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    Chris Rowbury writes about his experience with various audiences in the Natural Voice Network February 2020.

    I don’t know about you, but I’m seriously affected by the way that an audience responds. The worst is when performing for free outdoors. People have the option to listen or just walk on by. It only takes one person to leave in the middle of a song, and I start to think that nobody likes me.
    I’ve been a performer of one sort or another for nearly 40 years, and it still bothers me. There I am up on stage trying my hardest and enjoying myself, but I only have to catch the eye of a seemingly disinterested or bored-looking audience member and all the doubts start creeping in.
    As a choir leader I have my back to the audience most of the time, but I do try to get them on my side with a bit of banter between songs and it sometimes feels like I’m a stand-up comic who’s dying. Usually, of course, it is our own internal critics talking and the audience are actually having a great time.
    Audiences are strange creatures. Many’s the time when I’ve performed to an unresponsive audience, only to be told afterwards that it’ the best gig they’ve ever been to. At other times, the audience seem to be having a ball, yet nobody makes a single comment at the end. Go figure!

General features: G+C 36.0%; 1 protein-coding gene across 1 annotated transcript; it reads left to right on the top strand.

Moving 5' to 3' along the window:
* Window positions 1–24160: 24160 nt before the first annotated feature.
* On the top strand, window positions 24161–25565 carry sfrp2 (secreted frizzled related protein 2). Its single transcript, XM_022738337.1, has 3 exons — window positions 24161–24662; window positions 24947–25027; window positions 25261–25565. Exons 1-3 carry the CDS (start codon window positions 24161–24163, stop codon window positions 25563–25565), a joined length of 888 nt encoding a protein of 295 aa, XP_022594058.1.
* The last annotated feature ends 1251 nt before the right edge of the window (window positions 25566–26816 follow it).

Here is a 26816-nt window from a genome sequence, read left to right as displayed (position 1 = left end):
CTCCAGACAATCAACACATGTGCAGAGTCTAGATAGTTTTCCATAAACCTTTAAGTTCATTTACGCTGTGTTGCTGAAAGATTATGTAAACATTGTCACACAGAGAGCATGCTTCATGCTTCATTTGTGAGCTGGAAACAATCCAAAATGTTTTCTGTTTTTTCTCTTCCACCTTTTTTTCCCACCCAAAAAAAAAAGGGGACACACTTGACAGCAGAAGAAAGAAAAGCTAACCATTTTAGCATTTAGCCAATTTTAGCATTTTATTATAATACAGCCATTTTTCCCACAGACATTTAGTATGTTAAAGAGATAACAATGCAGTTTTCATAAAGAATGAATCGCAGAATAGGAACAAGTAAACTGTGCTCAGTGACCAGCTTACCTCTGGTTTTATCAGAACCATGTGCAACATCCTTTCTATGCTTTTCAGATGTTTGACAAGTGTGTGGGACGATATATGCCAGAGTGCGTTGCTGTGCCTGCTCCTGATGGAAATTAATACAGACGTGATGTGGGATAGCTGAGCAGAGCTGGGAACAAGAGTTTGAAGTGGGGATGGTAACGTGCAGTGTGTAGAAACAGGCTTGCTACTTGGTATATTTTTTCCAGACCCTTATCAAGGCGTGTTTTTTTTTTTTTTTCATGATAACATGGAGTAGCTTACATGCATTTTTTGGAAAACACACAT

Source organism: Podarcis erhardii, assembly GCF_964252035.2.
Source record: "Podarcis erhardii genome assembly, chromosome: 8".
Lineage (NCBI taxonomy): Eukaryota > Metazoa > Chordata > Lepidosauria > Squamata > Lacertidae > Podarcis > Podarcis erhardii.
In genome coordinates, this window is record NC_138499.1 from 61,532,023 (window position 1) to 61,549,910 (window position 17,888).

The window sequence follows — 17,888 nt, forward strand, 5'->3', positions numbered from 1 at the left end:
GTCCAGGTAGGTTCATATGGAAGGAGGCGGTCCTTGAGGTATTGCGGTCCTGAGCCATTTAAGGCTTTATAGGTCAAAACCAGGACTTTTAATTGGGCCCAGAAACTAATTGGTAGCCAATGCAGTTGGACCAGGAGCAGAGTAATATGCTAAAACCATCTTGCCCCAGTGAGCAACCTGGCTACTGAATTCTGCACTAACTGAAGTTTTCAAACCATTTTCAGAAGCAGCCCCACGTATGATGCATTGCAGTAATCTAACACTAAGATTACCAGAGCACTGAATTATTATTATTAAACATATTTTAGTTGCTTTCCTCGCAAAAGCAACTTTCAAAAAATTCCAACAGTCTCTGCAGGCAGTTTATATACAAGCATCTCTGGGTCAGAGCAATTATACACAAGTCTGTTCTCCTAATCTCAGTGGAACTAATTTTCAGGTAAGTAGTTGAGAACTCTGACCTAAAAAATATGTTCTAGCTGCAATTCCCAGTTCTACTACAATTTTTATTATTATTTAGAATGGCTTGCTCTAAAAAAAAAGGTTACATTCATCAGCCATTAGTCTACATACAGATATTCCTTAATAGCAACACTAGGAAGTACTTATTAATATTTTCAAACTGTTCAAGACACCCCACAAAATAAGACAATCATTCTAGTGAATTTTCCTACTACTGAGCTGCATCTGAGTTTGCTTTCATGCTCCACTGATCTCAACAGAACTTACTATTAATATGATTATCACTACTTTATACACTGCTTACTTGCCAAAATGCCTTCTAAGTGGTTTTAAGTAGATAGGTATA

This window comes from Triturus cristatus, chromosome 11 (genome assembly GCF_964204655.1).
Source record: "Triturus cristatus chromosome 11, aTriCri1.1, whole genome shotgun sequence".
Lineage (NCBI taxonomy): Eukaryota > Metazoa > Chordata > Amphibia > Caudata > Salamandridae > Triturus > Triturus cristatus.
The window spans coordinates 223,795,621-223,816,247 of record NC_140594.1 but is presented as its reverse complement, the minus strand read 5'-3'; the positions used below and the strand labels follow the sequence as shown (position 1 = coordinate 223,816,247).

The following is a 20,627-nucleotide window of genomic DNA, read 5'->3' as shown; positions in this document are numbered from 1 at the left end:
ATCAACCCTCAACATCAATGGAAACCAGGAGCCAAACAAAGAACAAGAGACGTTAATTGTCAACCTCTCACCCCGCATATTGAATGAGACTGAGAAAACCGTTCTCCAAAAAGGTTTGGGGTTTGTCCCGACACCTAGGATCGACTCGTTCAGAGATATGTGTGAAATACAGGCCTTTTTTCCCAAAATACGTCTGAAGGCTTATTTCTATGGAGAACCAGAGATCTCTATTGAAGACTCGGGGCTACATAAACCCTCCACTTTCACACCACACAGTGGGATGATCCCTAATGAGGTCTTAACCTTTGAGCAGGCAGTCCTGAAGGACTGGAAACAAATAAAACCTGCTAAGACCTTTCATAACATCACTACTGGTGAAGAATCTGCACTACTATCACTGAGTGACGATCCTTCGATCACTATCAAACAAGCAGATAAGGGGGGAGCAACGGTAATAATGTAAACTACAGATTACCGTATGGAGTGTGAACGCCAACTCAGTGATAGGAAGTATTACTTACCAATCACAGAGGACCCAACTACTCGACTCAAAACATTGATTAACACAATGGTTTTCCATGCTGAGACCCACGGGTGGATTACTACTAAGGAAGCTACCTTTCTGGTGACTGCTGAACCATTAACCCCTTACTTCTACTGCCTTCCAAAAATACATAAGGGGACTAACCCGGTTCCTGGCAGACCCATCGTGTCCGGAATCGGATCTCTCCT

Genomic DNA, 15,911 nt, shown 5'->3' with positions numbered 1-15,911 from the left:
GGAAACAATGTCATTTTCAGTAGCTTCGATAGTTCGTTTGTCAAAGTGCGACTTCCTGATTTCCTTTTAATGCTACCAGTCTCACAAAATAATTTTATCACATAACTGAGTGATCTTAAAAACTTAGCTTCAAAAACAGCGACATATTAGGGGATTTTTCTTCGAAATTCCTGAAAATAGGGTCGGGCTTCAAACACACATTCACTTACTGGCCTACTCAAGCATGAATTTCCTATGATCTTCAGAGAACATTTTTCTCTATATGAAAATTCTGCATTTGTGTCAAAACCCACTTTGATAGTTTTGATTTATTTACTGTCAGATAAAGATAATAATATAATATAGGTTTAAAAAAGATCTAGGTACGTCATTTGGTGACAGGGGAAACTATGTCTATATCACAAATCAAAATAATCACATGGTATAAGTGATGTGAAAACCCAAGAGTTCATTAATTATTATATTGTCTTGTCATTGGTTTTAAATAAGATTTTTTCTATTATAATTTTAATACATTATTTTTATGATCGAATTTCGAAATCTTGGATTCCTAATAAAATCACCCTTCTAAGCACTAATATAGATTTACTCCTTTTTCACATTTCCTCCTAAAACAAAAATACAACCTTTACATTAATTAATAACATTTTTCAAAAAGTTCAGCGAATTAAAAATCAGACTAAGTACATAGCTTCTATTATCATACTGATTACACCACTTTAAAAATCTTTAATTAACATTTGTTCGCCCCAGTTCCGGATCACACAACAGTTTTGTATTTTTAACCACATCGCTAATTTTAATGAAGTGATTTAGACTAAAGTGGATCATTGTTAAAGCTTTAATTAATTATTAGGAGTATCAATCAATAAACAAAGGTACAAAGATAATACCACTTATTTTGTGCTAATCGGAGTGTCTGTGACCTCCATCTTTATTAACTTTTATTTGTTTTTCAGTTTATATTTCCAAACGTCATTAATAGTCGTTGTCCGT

• So remember:
    • you can’t please all the people all the time – some audiences won’t like what you do
    • it’s not always your fault – it can be too hot, too late, too loud, too close to supper
    • things aren’t always as they appear – just because someone looks a bit glum, doesn’t mean they’re not enjoying themselves
    • people show their pleasure in different ways – some people shut their eyes, some frown in concentration, some come up to you afterwards and congratulate you, some will email you the next day, some will clap loudly, but only at the very end of the concert
    • the most important thing is to have faith in your preparation and enjoy the singing – that joy and confidence will carry across to your audience

    Chris Rowbury,